Cyber-physical systems

Traditionally, the problems in cyber systems and physical systems were largely isolated and investigated by researchers from different research domains. The research on Cyber-Physical System (CPS) emphasizes the integration of computing with physical processes. This has greatly broadened the research scope of the traditional network and embedded system design. By incorporating the novel technology in network and embedded system design, this will also potentially bring tremendous improvement for new and traditional physical systems and applications. For the automobile system, which used to be predominately a physical system, when tens if not hundreds processors located in one single car and more than averagely 90% new innovations coming from its electronic systems, the integrated study of cyber and physical system will no doubt become more and more critical to ensure its safety, security, reliability, and energy efficiency.

To study the physical system as an entirety is challenging as it usually demands knowledge and expert skills crossing multiple (i.e. mechanical, thermal, chemical, and electrical) disciplines. The barriers between the cyber space and physical space would further add another level of challenges in the integrated study of CPS. Our approach to overcome these barriers is to develop a simulation environment that can encapsulate and capture cyber and physical characteristics of the systems in one unified framework. This environment is developed based on an existing multidisciplinary simulation platform, the Virtual Test Bed (VTB) ( VTB is a multi-formalism and multi-physics platform developed at the University of South Carolina in the last ten years with the support of the Office of Naval Research (ONR). VTB uses the resistive companion model (RCM) to model different physical phenomenon from different disciplines, thereby allowing simulation and virtual prototyping of complex multidisciplinary systems in an integrated environment.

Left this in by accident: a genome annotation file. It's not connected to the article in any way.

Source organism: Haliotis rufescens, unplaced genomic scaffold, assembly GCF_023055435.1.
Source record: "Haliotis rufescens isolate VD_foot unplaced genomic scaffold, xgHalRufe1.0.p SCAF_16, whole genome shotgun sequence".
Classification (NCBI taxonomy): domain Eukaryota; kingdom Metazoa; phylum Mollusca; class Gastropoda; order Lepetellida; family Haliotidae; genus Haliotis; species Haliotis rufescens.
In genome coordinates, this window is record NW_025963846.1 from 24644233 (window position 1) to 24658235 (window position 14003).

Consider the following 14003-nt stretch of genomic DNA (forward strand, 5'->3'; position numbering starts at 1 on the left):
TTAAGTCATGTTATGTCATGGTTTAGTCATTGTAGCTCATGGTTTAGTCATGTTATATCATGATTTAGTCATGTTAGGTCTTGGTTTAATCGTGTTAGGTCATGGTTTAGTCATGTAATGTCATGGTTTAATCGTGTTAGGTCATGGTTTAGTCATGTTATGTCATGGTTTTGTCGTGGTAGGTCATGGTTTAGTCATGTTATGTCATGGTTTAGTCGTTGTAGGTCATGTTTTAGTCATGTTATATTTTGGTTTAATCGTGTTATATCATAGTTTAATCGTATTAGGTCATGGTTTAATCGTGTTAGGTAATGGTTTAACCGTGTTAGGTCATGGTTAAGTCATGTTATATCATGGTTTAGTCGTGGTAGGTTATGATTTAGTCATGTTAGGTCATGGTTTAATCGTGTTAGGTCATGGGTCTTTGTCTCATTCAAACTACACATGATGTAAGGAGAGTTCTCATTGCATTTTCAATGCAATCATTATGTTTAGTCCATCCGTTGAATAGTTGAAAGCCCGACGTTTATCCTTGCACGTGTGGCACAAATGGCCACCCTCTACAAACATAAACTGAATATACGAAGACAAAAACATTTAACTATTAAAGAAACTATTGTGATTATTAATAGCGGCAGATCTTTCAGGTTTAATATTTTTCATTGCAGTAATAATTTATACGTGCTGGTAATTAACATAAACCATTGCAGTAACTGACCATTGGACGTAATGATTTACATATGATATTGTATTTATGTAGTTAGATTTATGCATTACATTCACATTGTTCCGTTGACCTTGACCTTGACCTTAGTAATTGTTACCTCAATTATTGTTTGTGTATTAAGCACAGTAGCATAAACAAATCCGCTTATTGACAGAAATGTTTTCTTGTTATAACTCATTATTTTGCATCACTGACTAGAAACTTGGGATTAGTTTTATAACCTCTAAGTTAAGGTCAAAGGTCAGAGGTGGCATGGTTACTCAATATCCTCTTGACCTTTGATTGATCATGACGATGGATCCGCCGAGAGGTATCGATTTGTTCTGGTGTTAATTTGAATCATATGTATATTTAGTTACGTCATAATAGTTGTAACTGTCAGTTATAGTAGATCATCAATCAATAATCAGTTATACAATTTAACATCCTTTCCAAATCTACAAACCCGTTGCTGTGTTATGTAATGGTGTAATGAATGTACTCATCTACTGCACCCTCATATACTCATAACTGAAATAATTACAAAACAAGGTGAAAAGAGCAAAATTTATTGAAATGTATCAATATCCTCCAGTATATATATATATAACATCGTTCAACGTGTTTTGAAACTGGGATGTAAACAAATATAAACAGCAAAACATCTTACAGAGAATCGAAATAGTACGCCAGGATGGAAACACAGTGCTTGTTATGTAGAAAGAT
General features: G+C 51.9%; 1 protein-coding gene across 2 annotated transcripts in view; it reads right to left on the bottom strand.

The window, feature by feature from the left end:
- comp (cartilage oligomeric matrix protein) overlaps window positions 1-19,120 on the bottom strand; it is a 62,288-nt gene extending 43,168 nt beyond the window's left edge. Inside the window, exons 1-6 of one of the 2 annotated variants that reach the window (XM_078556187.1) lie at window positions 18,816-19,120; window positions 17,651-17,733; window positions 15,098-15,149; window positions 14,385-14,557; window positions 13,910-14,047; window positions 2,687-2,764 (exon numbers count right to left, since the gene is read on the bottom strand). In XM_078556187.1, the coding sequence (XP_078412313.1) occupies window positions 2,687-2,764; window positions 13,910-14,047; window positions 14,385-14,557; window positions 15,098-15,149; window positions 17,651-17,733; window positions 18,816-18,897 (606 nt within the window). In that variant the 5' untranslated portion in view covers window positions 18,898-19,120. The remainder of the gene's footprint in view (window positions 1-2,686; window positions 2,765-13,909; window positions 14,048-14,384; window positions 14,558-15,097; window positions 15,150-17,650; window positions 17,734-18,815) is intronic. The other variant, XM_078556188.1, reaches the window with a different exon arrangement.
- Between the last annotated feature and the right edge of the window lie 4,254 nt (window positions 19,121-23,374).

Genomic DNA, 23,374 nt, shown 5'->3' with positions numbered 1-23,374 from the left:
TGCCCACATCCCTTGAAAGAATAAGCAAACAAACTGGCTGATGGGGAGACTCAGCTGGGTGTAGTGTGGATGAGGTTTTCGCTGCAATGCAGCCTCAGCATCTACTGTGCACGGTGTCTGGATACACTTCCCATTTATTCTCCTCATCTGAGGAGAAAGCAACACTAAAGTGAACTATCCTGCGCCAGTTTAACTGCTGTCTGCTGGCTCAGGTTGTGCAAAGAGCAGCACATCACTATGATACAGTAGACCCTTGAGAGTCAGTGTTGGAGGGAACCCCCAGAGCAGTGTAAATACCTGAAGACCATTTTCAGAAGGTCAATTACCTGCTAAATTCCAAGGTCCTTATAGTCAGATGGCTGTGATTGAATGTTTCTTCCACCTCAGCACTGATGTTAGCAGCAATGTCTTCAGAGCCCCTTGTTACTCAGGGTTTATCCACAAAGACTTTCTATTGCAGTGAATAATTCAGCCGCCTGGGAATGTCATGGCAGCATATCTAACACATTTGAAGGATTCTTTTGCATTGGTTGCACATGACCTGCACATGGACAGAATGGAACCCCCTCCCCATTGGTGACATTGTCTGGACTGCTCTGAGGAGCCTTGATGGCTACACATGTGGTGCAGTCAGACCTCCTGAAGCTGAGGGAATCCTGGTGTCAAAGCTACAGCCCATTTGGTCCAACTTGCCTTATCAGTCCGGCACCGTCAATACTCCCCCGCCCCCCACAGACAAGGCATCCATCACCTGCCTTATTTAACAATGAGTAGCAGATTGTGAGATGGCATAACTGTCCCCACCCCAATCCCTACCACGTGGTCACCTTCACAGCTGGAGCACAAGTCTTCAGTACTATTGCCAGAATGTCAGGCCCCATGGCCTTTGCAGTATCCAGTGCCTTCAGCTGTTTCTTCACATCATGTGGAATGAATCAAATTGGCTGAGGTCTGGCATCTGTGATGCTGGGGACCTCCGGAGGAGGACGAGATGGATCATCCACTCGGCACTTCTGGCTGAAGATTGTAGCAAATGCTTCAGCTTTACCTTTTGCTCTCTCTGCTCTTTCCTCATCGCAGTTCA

We are developing a simulation platform, based on current version of VTB, that can simulate the cyber sub-system and physical sub-system in a coordinated and unified way (as see in Figure 2). The primary purpose of current VTB is to simulate physical system with phenomenon crossing different disciplines. We intend to expand the scope of current VTB by developing appropriate cyber space models such as those for processors, memory/storage, software, network, and operating systems as well as building corresponding simulation kernel and other facilitates to enable the simulation of cyber and physical systems in an integrated environment.

Figure 1   The VTB for Cyber-Physical System Co-simulation

Florida International University